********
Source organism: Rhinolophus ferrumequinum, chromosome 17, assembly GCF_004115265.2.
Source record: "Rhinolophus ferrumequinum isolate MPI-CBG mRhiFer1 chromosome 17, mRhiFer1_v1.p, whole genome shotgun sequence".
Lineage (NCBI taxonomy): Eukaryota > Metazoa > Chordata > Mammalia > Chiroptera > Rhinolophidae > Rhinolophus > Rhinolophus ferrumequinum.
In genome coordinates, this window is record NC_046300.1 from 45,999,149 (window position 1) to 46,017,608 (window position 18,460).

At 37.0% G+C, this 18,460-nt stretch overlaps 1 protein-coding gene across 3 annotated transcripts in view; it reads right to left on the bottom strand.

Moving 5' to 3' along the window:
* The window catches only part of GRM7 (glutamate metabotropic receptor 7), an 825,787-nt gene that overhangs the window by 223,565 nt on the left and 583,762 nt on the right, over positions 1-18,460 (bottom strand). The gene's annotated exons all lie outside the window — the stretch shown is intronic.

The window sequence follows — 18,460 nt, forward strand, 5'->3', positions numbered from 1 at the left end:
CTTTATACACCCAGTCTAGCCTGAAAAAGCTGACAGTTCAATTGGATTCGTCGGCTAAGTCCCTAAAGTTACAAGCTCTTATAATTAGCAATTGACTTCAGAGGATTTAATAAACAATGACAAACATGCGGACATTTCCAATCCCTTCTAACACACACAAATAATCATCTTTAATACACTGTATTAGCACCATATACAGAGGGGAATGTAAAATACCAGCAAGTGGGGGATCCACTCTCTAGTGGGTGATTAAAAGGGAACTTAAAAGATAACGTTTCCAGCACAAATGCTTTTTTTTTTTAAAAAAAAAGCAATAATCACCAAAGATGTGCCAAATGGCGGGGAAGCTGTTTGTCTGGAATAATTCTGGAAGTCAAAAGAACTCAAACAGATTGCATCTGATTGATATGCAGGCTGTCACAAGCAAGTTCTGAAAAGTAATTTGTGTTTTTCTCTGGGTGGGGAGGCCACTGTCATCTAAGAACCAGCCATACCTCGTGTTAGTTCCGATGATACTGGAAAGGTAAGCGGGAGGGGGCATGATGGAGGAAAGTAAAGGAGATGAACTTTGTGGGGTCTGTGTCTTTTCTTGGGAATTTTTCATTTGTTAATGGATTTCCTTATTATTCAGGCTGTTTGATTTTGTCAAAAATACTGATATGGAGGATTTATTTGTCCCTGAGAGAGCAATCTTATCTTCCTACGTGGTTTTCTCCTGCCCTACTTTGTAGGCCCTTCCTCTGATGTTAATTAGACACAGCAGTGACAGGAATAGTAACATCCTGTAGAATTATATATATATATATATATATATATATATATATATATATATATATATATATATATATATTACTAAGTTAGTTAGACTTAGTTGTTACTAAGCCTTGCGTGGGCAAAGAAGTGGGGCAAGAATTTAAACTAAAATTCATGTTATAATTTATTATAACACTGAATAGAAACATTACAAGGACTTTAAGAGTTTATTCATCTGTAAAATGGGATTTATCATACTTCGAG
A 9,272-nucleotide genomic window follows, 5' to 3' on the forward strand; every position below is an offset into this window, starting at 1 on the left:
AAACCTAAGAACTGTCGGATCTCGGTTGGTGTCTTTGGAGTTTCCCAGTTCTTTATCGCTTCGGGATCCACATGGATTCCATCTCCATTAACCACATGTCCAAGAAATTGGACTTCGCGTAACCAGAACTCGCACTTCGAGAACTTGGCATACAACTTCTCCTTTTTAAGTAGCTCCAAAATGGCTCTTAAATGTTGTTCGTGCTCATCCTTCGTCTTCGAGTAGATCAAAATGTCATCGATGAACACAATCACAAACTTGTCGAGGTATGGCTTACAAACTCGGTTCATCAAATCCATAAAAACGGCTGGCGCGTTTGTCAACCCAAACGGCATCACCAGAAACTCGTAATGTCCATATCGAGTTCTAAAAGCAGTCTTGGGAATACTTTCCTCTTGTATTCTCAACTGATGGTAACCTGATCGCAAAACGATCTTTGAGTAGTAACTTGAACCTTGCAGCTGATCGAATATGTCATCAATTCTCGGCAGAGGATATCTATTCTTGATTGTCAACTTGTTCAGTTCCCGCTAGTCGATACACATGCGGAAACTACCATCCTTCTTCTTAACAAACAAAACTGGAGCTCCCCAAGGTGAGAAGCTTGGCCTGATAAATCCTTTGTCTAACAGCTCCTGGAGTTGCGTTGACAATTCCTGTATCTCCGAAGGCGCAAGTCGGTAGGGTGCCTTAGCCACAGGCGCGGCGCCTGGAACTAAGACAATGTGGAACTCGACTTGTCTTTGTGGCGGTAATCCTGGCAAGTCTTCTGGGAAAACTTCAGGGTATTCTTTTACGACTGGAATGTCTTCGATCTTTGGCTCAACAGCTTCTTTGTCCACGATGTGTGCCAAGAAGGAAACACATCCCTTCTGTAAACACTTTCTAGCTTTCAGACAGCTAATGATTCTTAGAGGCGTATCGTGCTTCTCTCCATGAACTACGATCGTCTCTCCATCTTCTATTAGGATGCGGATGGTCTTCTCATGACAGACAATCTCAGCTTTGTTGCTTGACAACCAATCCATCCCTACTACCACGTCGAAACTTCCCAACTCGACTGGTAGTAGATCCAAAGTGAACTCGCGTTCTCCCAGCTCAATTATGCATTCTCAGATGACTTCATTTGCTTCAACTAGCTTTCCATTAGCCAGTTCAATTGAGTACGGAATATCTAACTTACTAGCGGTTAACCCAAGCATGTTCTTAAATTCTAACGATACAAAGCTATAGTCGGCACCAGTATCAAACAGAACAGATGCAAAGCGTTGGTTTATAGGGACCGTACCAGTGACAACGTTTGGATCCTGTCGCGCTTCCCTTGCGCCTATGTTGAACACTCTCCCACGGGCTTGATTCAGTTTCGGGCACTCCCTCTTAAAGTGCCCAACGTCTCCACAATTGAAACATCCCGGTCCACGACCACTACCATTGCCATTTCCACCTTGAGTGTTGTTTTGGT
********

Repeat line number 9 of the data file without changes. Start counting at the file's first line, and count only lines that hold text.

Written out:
CTTTATACACCCAGTCTAGCCTGAAAAAGCTGACAGTTCAATTGGATTCGTCGGCTAAGTCCCTAAAGTTACAAGCTCTTATAATTAGCAATTGACTTCAGAGGATTTAATAAACAATGACAAACATGCGGACATTTCCAATCCCTTCTAACACACACAAATAATCATCTTTAATACACTGTATTAGCACCATATACAGAGGGGAATGTAAAATACCAGCAAGTGGGGGATCCACTCTCTAGTGGGTGATTAAAAGGGAACTTAAAAGATAACGTTTCCAGCACAAATGCTTTTTTTTTTTAAAAAAAAAGCAATAATCACCAAAGATGTGCCAAATGGCGGGGAAGCTGTTTGTCTGGAATAATTCTGGAAGTCAAAAGAACTCAAACAGATTGCATCTGATTGATATGCAGGCTGTCACAAGCAAGTTCTGAAAAGTAATTTGTGTTTTTCTCTGGGTGGGGAGGCCACTGTCATCTAAGAACCAGCCATACCTCGTGTTAGTTCCGATGATACTGGAAAGGTAAGCGGGAGGGGGCATGATGGAGGAAAGTAAAGGAGATGAACTTTGTGGGGTCTGTGTCTTTTCTTGGGAATTTTTCATTTGTTAATGGATTTCCTTATTATTCAGGCTGTTTGATTTTGTCAAAAATACTGATATGGAGGATTTATTTGTCCCTGAGAGAGCAATCTTATCTTCCTACGTGGTTTTCTCCTGCCCTACTTTGTAGGCCCTTCCTCTGATGTTAATTAGACACAGCAGTGACAGGAATAGTAACATCCTGTAGAATTATATATATATATATATATATATATATATATATATATATATATATATATATATATATATTACTAAGTTAGTTAGACTTAGTTGTTACTAAGCCTTGCGTGGGCAAAGAAGTGGGGCAAGAATTTAAACTAAAATTCATGTTATAATTTATTATAACACTGAATAGAAACATTACAAGGACTTTAAGAGTTTATTCATCTGTAAAATGGGATTTATCATACTTCGAG